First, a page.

The reason for charging to a MOC slate, is because federal law says that no more than 5 cadets can be at the academy at one time that are charged to a MOC. This is to keep it fair so all states and districts have an equal percentage of cadets that they are charged for. The rest come from presidential nominee, Rotc nom, prior enlisted, or the national pool. Remember, the national pool still require a nomination, but if appointed, it isn't charged to a MOC slate.
     
  13. Pima

    Pima Parent

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    I agree don't worry about the charging. I know a couple of years ago, that there was a No. VA cadet, and on I Day they had said 8 from their Congressional slate were there.

    In the end once they arrive on IDay nobody gives a rats arse because the slate is wiped clean. How you got the appointment no longer matters, being able to stay and commission becomes the priority.

    We have many friends that Bullet served with over his AF career and I think in all of those years, only once did I remember a conversation regarding how they got the appointment....LOA, Principal, MOC, etc.
    ~ It all came about because one of our friends was an LOA....he is an impish type of guy. Everyone asked him how he got an LOA?
    ~~ Easy he replied....I got the TWE the year earlier! :shake: and they must have realized their mistake, so they corrected for the next year!
    ~~~ IOWS, 15 years later he still didn't know why and nor how he was charged. He didn't care either!
     
  14. Momof4

    Momof4 Member

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    I guess I am worried because if he is competing with 9 other candidates for an appointment, I assumed being the principal guaranteed the appointment and the remaining 9 were "possible candidates" based on how they measured up and how many the MOC had in the academy. I did not realize they were entered into the national pool. Thanks for the info!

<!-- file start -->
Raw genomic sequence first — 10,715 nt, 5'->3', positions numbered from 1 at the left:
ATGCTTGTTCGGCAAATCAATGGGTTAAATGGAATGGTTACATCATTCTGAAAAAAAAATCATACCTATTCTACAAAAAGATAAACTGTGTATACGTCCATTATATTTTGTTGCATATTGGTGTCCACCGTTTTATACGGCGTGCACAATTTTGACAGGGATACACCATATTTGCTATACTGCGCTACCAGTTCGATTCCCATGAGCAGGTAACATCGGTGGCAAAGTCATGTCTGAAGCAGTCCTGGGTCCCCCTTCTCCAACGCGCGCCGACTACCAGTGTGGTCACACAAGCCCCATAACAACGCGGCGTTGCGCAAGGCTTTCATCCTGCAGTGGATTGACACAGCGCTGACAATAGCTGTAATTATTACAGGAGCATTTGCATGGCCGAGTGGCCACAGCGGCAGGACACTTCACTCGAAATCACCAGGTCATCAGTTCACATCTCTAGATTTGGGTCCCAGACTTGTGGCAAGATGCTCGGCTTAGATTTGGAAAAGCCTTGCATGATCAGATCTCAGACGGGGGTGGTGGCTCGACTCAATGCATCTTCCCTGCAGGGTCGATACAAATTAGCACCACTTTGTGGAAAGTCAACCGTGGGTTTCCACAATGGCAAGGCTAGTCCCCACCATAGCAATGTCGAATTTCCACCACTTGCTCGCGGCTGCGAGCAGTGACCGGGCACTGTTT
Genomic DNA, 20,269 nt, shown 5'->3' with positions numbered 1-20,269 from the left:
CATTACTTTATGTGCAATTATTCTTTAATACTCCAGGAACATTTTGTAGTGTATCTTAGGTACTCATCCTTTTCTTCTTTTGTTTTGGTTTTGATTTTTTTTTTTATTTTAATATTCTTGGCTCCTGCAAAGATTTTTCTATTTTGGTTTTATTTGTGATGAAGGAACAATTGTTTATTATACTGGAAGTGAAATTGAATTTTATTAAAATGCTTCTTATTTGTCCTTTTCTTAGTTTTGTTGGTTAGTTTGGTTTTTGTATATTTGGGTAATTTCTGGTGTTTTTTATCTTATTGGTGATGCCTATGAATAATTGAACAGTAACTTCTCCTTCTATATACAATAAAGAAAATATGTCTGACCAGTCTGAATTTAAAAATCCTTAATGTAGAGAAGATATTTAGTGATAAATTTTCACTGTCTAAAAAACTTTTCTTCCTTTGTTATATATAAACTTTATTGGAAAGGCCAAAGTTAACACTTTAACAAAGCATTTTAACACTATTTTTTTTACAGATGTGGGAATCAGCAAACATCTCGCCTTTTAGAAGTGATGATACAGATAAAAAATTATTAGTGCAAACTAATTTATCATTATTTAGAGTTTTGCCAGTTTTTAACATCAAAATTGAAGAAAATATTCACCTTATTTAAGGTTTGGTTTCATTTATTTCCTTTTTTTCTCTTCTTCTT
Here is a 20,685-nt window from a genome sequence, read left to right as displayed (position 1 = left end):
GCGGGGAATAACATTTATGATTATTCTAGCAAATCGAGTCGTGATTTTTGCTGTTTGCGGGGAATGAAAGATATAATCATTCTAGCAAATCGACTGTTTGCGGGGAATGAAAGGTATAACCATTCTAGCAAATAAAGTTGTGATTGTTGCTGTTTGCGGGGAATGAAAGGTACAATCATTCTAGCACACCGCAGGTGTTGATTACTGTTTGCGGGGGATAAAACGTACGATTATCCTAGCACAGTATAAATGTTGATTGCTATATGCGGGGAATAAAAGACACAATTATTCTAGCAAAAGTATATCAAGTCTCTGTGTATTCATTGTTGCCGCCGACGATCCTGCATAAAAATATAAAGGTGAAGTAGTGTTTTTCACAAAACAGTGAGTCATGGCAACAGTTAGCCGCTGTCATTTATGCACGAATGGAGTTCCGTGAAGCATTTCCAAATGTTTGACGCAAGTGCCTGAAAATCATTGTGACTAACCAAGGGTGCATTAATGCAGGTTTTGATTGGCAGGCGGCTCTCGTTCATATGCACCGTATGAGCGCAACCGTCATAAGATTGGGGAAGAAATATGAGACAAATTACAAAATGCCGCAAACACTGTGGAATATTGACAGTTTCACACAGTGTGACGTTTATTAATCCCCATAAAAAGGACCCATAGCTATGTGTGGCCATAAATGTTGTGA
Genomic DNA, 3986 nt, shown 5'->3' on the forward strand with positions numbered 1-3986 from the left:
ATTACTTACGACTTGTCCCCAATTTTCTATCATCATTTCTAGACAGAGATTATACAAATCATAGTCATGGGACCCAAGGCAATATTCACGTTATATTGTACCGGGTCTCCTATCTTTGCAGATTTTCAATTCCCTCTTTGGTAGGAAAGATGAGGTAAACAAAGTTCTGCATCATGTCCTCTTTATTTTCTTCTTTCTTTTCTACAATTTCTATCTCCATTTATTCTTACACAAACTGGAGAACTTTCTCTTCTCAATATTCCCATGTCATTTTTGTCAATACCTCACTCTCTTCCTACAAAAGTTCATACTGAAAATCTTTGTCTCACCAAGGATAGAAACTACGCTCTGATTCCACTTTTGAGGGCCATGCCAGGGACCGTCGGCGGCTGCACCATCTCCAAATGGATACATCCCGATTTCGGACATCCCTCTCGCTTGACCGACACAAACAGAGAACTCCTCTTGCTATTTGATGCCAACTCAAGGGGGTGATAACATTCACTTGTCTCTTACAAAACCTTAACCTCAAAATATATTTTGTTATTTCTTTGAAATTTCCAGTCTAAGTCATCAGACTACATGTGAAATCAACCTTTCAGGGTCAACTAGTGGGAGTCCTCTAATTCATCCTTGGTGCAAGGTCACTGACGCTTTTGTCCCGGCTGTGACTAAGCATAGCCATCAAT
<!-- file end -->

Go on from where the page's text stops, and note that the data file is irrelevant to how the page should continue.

If his ALO has 5 candidates, is that all who applied from our state, or could there be numerous ALOs in one state?

    Pima- That is a great story! Yes, I am sure once you're appointed, you begin to focus on being the best you can be, not how did this one or that one get here!
     
  15. Christcorp

    Christcorp Member

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    There are lots of ALO's in a state. Each ALO is assigned certain schools. I myself have 10 candidates.

    Back to the previous question: You need to look at the appointments as 2 categories. 1) Appointments from SLATES; and 2) Appointments from the national pool. First thing to realize is that ALL SLATES are individuals who have NOMINATIONS from that slate. Example: Your senator gives 10 nominations. Those 10 are on that senator's SLATE. 560 people (example) have presidential nominations. They are on the presidential SLATE. 120 people (example) have ROTC nominations. They are on the ROTC SLATE. Etc... Each Slate is authorized to be charged "X" amount of appointments. Senators and Representatives SLATES are authorized 1 appointment per slate. So; assuming for the sake of argument, that all 435 representative and all 100 senators in the country submitted 1 slate each with 10 names, potentially, that would be 5350 nominees. Reality; that isn't quite accurate because many individuals may be on more than 1 slate. They may have a nomination from both senators and/or their representative. Also; not all senators and representatives might be submitting a slate, because they may already have 5 cadets at the academy currently, and each can only have 5 cadets at the academy at one time. (5 that are charged against their slate).